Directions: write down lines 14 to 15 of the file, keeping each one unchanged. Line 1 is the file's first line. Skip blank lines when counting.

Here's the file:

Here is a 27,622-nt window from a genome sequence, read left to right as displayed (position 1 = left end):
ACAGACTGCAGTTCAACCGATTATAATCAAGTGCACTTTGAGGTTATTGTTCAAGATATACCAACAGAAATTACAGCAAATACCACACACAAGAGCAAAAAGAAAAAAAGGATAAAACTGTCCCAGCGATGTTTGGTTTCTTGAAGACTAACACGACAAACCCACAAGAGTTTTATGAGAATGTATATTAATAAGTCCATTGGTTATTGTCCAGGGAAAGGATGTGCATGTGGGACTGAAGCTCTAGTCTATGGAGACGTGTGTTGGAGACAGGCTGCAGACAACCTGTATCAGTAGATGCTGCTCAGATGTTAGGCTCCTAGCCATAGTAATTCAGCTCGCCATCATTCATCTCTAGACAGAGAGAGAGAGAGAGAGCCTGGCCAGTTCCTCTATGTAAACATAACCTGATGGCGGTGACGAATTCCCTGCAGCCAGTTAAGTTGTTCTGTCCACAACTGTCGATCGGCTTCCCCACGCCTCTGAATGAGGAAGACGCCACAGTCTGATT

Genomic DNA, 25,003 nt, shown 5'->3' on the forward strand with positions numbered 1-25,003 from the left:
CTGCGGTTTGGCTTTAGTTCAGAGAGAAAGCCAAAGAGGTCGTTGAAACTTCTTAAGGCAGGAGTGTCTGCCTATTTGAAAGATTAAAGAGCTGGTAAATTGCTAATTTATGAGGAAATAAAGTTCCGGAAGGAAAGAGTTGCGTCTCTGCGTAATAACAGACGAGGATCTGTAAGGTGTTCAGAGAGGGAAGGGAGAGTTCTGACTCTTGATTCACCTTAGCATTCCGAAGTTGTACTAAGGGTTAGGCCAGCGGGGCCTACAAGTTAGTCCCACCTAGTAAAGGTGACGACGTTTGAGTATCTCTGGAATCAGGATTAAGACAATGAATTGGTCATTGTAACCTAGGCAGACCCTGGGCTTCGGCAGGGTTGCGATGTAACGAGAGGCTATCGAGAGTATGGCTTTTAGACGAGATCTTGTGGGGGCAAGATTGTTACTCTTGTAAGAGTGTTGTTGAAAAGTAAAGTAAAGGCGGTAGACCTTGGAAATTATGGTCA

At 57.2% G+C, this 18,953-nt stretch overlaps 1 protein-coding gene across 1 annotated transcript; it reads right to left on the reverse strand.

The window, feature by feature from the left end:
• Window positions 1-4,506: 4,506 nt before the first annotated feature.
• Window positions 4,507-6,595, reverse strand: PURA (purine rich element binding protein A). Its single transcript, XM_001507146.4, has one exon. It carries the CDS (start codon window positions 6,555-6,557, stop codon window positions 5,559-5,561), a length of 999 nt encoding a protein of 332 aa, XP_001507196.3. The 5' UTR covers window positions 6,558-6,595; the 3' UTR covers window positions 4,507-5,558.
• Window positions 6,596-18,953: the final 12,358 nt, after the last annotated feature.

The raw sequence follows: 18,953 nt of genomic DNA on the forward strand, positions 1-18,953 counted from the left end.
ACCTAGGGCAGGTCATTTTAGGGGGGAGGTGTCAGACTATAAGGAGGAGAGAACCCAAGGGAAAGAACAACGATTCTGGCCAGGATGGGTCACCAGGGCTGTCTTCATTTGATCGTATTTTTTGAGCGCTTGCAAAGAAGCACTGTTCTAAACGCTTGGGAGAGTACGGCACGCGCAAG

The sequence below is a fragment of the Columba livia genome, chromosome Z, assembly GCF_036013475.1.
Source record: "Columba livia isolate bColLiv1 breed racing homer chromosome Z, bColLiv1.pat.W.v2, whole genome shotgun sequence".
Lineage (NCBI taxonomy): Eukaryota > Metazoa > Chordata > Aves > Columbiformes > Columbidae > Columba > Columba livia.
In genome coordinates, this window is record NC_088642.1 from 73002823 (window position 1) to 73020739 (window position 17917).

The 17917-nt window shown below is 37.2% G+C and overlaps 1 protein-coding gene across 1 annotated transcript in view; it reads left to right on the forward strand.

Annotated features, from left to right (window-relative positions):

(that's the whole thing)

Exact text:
Lineage (NCBI taxonomy): Eukaryota > Metazoa > Chordata > Aves > Columbiformes > Columbidae > Columba > Columba livia.
In genome coordinates, this window is record NC_088642.1 from 73002823 (window position 1) to 73020739 (window position 17917).